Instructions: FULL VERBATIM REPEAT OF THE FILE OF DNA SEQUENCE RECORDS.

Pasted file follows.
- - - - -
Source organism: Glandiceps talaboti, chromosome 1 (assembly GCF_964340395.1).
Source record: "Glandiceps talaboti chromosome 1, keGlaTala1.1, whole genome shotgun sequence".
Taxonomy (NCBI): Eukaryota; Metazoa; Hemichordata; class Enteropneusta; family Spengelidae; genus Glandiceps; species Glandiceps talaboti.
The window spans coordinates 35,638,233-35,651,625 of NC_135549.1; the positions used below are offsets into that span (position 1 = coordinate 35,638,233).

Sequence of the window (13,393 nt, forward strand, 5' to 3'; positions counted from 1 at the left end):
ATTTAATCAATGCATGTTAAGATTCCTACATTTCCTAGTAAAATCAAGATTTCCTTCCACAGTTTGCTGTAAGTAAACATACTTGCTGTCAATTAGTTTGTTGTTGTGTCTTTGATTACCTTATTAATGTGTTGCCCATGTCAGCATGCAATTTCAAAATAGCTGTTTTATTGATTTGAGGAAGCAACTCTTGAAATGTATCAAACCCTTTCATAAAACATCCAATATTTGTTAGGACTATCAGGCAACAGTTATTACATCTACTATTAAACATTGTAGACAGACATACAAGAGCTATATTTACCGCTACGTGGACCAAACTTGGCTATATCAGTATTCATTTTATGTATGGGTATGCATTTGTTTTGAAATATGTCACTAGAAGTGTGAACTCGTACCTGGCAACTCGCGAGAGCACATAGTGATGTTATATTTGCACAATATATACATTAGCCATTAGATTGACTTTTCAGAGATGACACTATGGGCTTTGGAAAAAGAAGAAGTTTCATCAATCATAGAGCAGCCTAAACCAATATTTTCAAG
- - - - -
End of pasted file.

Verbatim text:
Source organism: Glandiceps talaboti, chromosome 1 (assembly GCF_964340395.1).
Source record: "Glandiceps talaboti chromosome 1, keGlaTala1.1, whole genome shotgun sequence".
Taxonomy (NCBI): Eukaryota; Metazoa; Hemichordata; class Enteropneusta; family Spengelidae; genus Glandiceps; species Glandiceps talaboti.
The window spans coordinates 35,638,233-35,651,625 of NC_135549.1; the positions used below are offsets into that span (position 1 = coordinate 35,638,233).

Sequence of the window (13,393 nt, forward strand, 5' to 3'; positions counted from 1 at the left end):
ATTTAATCAATGCATGTTAAGATTCCTACATTTCCTAGTAAAATCAAGATTTCCTTCCACAGTTTGCTGTAAGTAAACATACTTGCTGTCAATTAGTTTGTTGTTGTGTCTTTGATTACCTTATTAATGTGTTGCCCATGTCAGCATGCAATTTCAAAATAGCTGTTTTATTGATTTGAGGAAGCAACTCTTGAAATGTATCAAACCCTTTCATAAAACATCCAATATTTGTTAGGACTATCAGGCAACAGTTATTACATCTACTATTAAACATTGTAGACAGACATACAAGAGCTATATTTACCGCTACGTGGACCAAACTTGGCTATATCAGTATTCATTTTATGTATGGGTATGCATTTGTTTTGAAATATGTCACTAGAAGTGTGAACTCGTACCTGGCAACTCGCGAGAGCACATAGTGATGTTATATTTGCACAATATATACATTAGCCATTAGATTGACTTTTCAGAGATGACACTATGGGCTTTGGAAAAAGAAGAAGTTTCATCAATCATAGAGCAGCCTAAACCAATATTTTCAAG